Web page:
Sanfilippo Syndrome is an inherited disease of metabolism that makes the body unable to properly break down long chains of sugar molecules called glycosaminoglycans (GAGs) or mucopolysaccharides. The syndrome belongs to a group of diseases called mucopolysaccharidoses (MPS). Specifically, it is known as MPS III.
Sanfilippo Syndrome occurs when the enzymes needed to break down the heparan sulfate sugar chain are missing or are defective. As the substrates cannot be properly disposed of, they are stored inside the lysosomes of every cell in the body. MPS is a Lysosomal Storage Disease (LSD). As the GAGs buid up over time, they damage the cells which in turn leads to progressive central nervous system degeneration.
To date there are four types of Sanfilippo syndrome depending on which enzyme is affected.
•Sanfilippo Type A is the most common. Persons with this type are missing or have an altered form of an enzyme called heparan N-sulfatase.
•Sanfilippo Type B occurs when a person is missing or doesn't produce enough alpha-N-acetylglucosaminidase.
•Sanfilippo Type C occurs when a person is missing or doesn't produce enough acetyl-CoAlpha-glucosaminide acetyltransferase..
•Sanfilippo Type D occurs when a person is missing or doesn't produce enough N-acetylglucosamine 6-sulfatase.
Type A is the most common and considered the most severe in that the symptoms manifest more quickly. Type B is less common and the symptoms may take longer to show up. Type C is rare and milder in the timing of symptoms. That being said, all types of Sanfilippo are variable in the aggressivness of the timing of symptoms.
The syndrome is inherited as an autosomal recessive trait. That means both parents must pass on the defective gene in order for their child to get this disease. Parents have a 25% chance of passing both genes to their children.
Sanfilippo Syndrome is possibly the most common form of MPS. It is seen in about 1 in 70,000 births.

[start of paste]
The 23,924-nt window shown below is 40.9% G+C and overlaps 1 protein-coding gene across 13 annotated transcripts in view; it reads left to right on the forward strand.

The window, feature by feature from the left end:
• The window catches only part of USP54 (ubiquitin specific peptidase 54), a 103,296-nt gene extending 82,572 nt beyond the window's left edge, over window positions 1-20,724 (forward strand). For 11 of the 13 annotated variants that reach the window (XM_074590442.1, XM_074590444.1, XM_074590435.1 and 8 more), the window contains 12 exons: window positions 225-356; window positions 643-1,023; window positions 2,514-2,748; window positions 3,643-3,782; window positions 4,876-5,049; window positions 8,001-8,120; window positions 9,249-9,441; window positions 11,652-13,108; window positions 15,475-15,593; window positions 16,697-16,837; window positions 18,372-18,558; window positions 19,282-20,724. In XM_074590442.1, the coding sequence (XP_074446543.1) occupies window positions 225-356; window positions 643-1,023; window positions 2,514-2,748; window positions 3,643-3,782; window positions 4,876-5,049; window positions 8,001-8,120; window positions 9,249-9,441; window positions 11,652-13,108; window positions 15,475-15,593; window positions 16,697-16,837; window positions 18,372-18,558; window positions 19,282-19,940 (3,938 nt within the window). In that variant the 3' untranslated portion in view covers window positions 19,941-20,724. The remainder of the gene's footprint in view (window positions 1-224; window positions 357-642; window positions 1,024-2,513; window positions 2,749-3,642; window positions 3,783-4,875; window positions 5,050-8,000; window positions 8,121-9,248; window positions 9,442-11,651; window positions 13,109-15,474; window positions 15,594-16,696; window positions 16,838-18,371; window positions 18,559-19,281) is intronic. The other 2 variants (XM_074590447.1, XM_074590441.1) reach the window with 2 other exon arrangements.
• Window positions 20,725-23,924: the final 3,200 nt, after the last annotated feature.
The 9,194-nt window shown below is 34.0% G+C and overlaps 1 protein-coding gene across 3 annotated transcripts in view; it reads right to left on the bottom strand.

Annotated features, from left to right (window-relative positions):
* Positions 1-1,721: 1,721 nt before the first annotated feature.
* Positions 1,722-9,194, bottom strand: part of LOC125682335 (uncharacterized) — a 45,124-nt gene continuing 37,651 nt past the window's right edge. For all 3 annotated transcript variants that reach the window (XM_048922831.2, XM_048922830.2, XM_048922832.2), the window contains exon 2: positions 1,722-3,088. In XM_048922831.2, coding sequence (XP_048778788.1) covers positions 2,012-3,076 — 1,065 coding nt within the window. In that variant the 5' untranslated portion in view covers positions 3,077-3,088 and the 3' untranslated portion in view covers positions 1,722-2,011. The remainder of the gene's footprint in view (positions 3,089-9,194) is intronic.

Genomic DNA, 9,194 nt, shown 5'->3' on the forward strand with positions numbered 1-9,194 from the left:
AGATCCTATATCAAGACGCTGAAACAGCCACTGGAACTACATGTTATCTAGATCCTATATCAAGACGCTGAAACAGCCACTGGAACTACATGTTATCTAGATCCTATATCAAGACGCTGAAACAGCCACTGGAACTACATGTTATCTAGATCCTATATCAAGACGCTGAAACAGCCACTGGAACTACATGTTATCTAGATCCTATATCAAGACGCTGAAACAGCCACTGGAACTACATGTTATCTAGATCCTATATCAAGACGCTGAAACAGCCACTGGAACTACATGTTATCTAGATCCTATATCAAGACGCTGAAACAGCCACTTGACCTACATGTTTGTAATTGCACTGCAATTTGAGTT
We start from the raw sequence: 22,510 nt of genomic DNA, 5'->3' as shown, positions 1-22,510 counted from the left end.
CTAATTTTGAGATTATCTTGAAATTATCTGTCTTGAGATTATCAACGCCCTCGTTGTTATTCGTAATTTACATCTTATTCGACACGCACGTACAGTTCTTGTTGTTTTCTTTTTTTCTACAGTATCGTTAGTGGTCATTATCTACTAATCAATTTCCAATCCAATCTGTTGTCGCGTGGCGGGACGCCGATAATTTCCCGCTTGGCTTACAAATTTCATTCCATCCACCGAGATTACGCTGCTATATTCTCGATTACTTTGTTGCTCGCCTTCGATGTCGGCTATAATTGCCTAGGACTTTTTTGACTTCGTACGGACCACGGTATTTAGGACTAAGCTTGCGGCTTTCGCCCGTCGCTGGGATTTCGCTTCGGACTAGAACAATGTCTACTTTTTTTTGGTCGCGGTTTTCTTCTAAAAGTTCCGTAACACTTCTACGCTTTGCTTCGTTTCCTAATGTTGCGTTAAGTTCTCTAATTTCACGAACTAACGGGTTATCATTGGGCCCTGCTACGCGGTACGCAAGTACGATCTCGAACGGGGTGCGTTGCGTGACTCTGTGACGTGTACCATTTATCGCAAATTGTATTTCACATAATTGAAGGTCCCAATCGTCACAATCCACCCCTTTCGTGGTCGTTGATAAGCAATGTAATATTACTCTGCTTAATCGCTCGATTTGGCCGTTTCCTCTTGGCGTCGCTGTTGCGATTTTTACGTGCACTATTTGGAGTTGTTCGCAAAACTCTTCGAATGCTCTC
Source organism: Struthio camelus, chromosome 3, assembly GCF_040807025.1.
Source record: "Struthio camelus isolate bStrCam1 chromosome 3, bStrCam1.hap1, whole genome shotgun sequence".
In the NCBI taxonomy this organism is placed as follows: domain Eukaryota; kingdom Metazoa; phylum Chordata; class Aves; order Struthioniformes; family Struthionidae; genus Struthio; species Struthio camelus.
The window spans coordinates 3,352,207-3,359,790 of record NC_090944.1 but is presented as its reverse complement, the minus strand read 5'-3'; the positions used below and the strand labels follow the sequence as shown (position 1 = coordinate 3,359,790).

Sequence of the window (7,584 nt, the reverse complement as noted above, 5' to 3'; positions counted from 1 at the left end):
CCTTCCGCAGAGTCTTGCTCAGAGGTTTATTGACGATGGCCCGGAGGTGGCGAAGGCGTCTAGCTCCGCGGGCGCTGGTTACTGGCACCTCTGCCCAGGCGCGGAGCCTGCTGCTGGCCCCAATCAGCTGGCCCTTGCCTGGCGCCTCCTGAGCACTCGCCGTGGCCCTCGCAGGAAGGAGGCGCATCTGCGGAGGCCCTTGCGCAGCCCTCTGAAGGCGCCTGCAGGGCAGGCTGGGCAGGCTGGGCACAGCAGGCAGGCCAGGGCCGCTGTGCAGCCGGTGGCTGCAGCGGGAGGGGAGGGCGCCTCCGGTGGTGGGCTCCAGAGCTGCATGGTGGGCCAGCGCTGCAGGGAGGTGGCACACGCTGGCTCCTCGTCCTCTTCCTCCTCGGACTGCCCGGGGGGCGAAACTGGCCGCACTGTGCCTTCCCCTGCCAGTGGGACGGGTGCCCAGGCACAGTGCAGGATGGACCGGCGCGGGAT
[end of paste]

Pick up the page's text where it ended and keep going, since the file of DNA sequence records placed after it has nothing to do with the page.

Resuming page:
Type A - 1 in 114,000 live births
Type B - 1 in 211,000 live births
Type C - 1 in 1,407,000 live births
Type D - 1 in 1,056,000 live births
What happens to a child with Sanfilippo Syndrome?
Sanfilippo is an insidious disease and often goes undetected for years. Most children are born with no visible signs that anything is wrong. It's not until the preschool years (or later with some type C) that children start to show delays or deformities; even then, the disease is often misdiagnosed for years. Highly specialized and focused testing needs to be done to diagnose Sanfilippo.
Sanfilippo is progressive and can be broken down into stages.
In the first stage: The affected child will display delayed speech as well as mild facial abnormalities and behavioral issues. Some children will exhibit a large head, prominent forehead, bushy eyebrows, coarse hair, thick skin, short neck and full round bellies. Their facial features are described as "coarse." Affected children are prone to sinus and ear infections, diarrhea, tight Achilles tendons and other muscular problems. They may have cavities or chipped teeth from weak enamel and headaches from accumulated fluid pressure. The problems associated are vast and varied.
In the second stage: The affected child will become extremely active, restless, suffer sleeplessness and exhibit difficult behavior. Many children are compelled to chew on things, grab at people or items, screech out loud or exhibit random fears. Again, these symptoms vary from child to child. Over time, speech and communication skills decline along with other milestones. Cognitive and motor skills diminish.
Third stage: The disease will take its ultimate toll. The child will lose the ability to walk, talk and eat on his own while his body shuts down. Death may occur in the early teens, although some have lived into their early 20s. (Some cases of mild forms have lived into their early thirties.)
Currently there is no cure for Sanfilippo Syndrome. In most cases, treatment is limited to reducing or controlling the symptoms of this disorder by making sure that neurologists, ophthalmologists, and genetic counselors are consulted routinely. Medications to control the behavioral problems associated with this disorder have not proven effective. Anti-convulsant medication may control seizures, devices can be inserted in the mouth to assist swallowing, and wheelchairs are often required as the disorder progresses to its final and immobile stage. Genetic counseling is also encouraged.
Other potential treatments include enzyme replacement therapies that cross the Blood-Brain Barrier, therefore allowing the neurological symptoms to be treated. Stem cell transplants are presently under investigation. It is recognized within the medical community that a diagnosis made early in the course of this disorder will render treatment more effective than following a later diagnosis.